Crystalline glazes have a magical quality that appeals to many ceramicists. Unfortunately, producing these glazes can be technically difficult. Diane Creber tackles the problems involved in using this challenging medium. She describes the clays and kilns most suitable, explains how to glaze, provides glaze recipes, and discusses how to fire in both oxidation and reduction conditions. She also briefly sketches the history of crystalline glazes. A useful guide to this exciting subject, Crystalline Glazes is perfect for both the student and the practiced potter experimenting with this technique. This second edition includes a new chapter, profiling the work of fourteen potters from around the globe. These artists discuss their approaches, techniques, and recipes for achieving successful crystalline glazes. Book jacket.
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Crystals from nature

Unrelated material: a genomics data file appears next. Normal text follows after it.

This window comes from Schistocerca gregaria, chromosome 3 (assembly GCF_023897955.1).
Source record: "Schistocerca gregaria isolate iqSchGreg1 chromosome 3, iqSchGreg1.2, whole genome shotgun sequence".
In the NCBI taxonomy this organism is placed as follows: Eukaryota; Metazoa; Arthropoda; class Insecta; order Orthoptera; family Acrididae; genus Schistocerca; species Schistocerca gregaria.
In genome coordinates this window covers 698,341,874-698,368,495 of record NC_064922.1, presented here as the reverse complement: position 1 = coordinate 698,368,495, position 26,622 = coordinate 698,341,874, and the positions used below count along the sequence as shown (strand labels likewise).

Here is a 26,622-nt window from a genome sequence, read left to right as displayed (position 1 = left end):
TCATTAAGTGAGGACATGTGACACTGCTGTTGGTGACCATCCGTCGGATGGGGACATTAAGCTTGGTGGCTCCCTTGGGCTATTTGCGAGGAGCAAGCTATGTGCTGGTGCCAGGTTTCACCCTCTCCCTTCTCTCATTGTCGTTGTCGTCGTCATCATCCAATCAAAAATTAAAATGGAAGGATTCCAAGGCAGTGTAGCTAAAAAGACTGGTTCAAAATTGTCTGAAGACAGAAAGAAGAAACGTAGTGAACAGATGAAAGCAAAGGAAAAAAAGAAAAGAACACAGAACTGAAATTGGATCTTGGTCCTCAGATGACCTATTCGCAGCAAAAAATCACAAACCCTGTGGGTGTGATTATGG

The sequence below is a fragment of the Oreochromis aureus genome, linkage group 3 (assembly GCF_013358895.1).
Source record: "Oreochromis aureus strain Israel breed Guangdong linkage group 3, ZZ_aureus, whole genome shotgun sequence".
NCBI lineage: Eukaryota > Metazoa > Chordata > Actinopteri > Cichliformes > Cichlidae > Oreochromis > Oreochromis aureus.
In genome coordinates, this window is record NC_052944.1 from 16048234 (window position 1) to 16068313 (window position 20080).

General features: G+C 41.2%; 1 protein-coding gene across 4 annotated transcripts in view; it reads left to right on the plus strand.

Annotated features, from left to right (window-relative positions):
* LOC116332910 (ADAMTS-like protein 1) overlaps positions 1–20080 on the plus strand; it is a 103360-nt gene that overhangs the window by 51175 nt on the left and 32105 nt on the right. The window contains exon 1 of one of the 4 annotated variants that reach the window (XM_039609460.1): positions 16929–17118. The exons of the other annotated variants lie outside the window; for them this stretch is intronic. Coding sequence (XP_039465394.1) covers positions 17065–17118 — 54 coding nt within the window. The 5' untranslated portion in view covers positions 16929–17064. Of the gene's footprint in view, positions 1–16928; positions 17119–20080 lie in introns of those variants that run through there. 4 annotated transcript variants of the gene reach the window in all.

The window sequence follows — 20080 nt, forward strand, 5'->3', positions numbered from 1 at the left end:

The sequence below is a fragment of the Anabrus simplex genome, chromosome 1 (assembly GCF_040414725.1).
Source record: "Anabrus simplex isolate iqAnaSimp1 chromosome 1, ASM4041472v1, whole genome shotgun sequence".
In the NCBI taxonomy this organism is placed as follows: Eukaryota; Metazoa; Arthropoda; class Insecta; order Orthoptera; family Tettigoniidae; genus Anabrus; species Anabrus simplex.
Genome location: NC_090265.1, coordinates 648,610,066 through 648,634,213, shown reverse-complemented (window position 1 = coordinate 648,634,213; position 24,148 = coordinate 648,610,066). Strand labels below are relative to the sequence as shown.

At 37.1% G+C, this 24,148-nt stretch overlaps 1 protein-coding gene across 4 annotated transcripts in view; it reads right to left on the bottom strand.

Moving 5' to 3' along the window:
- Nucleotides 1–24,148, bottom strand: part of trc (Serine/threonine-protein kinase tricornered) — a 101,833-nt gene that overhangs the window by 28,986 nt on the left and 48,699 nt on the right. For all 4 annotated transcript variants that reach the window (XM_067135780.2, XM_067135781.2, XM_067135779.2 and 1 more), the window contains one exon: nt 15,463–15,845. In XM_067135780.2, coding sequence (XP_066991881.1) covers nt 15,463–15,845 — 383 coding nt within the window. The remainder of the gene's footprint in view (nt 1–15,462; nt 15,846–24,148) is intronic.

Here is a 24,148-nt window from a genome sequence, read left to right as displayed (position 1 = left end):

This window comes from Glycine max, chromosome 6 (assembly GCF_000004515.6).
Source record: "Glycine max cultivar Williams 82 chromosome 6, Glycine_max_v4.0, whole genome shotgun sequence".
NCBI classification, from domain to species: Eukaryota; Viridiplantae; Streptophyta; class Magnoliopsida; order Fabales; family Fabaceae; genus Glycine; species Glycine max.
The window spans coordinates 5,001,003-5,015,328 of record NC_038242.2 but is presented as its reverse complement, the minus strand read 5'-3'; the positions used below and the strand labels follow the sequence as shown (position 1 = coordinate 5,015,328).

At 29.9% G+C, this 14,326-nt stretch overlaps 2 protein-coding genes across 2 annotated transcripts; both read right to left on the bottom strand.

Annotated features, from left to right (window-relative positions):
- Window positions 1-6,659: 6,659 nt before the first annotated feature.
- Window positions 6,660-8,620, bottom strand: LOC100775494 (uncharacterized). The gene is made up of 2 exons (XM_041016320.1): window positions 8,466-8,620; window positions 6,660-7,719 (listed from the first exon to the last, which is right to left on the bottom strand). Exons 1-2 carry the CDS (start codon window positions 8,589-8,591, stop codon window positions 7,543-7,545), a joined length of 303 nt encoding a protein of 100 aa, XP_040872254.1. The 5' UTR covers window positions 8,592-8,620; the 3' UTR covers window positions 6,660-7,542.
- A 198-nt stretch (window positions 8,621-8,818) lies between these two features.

Ingredients in a crystalline glaze
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3110 Zinc oxide achieved Adelaide Robineau Alfred University alumina aventurine glazes Barium carbonate Bentonite bisque brick calcined Canada Clay and Glazes Cobalt carbonate collection dish colouring oxides cone 12 cone 9 cool naturally Copper carbonate creates crys crystal formation crystal shape crystal-growing range crystalline glazes crystalline matts David Snair developed Diane Creber drop electric kiln elements feldspar fired to cone flux foot rim Frit 3110 Zinc glass glaze firings glaze ingredients glaze recipe glazes contain heat heatwork high temperature iron oxide kaolin kiln firings Left Bottle Louise Reding Macrocrystalline glazes Manganese dioxide materials matt glazes maximum temperature melting molecules oeuoo pedestal perature piece plastic porcelain Porcelain Manufactory potters pyrometer Pyrometric cones Red iron oxide reduction atmosphere Royal Copenhagen rutile seeding agents Sevres soak spyholes studio surface talline glaze thermocouple tion Titanium dioxide Total 100.00 Addition usually Vase ware wire Zinc oxide Zinc oxide Flint zinc silicate